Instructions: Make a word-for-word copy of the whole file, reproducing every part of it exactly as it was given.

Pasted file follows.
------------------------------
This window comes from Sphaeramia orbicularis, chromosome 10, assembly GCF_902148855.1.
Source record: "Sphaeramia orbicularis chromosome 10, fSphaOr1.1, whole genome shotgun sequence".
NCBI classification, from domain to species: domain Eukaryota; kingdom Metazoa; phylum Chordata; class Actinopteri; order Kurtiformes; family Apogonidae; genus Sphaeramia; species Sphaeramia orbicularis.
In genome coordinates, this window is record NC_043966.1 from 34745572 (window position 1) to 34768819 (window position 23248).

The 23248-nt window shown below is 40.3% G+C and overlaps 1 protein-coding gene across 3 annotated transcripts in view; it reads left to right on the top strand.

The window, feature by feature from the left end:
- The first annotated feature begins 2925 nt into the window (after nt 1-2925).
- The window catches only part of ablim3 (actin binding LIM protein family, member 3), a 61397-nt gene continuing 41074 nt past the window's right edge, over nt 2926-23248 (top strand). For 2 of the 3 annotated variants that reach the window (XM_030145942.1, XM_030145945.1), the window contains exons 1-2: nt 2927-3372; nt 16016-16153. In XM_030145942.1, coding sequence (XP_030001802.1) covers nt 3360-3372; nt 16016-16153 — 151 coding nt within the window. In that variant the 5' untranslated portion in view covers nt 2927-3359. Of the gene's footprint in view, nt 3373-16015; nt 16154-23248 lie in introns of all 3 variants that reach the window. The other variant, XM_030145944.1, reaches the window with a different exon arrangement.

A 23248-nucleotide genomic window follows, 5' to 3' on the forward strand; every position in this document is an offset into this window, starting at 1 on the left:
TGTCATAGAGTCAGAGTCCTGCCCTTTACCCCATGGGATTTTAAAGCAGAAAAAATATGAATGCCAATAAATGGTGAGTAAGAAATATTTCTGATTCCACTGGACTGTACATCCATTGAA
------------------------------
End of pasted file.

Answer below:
This window comes from Sphaeramia orbicularis, chromosome 10, assembly GCF_902148855.1.
Source record: "Sphaeramia orbicularis chromosome 10, fSphaOr1.1, whole genome shotgun sequence".
NCBI classification, from domain to species: domain Eukaryota; kingdom Metazoa; phylum Chordata; class Actinopteri; order Kurtiformes; family Apogonidae; genus Sphaeramia; species Sphaeramia orbicularis.
In genome coordinates, this window is record NC_043966.1 from 34745572 (window position 1) to 34768819 (window position 23248).

The 23248-nt window shown below is 40.3% G+C and overlaps 1 protein-coding gene across 3 annotated transcripts in view; it reads left to right on the top strand.

The window, feature by feature from the left end:
- The first annotated feature begins 2925 nt into the window (after nt 1-2925).
- The window catches only part of ablim3 (actin binding LIM protein family, member 3), a 61397-nt gene continuing 41074 nt past the window's right edge, over nt 2926-23248 (top strand). For 2 of the 3 annotated variants that reach the window (XM_030145942.1, XM_030145945.1), the window contains exons 1-2: nt 2927-3372; nt 16016-16153. In XM_030145942.1, coding sequence (XP_030001802.1) covers nt 3360-3372; nt 16016-16153 — 151 coding nt within the window. In that variant the 5' untranslated portion in view covers nt 2927-3359. Of the gene's footprint in view, nt 3373-16015; nt 16154-23248 lie in introns of all 3 variants that reach the window. The other variant, XM_030145944.1, reaches the window with a different exon arrangement.

A 23248-nucleotide genomic window follows, 5' to 3' on the forward strand; every position in this document is an offset into this window, starting at 1 on the left:
TGTCATAGAGTCAGAGTCCTGCCCTTTACCCCATGGGATTTTAAAGCAGAAAAAATATGAATGCCAATAAATGGTGAGTAAGAAATATTTCTGATTCCACTGGACTGTACATCCATTGAA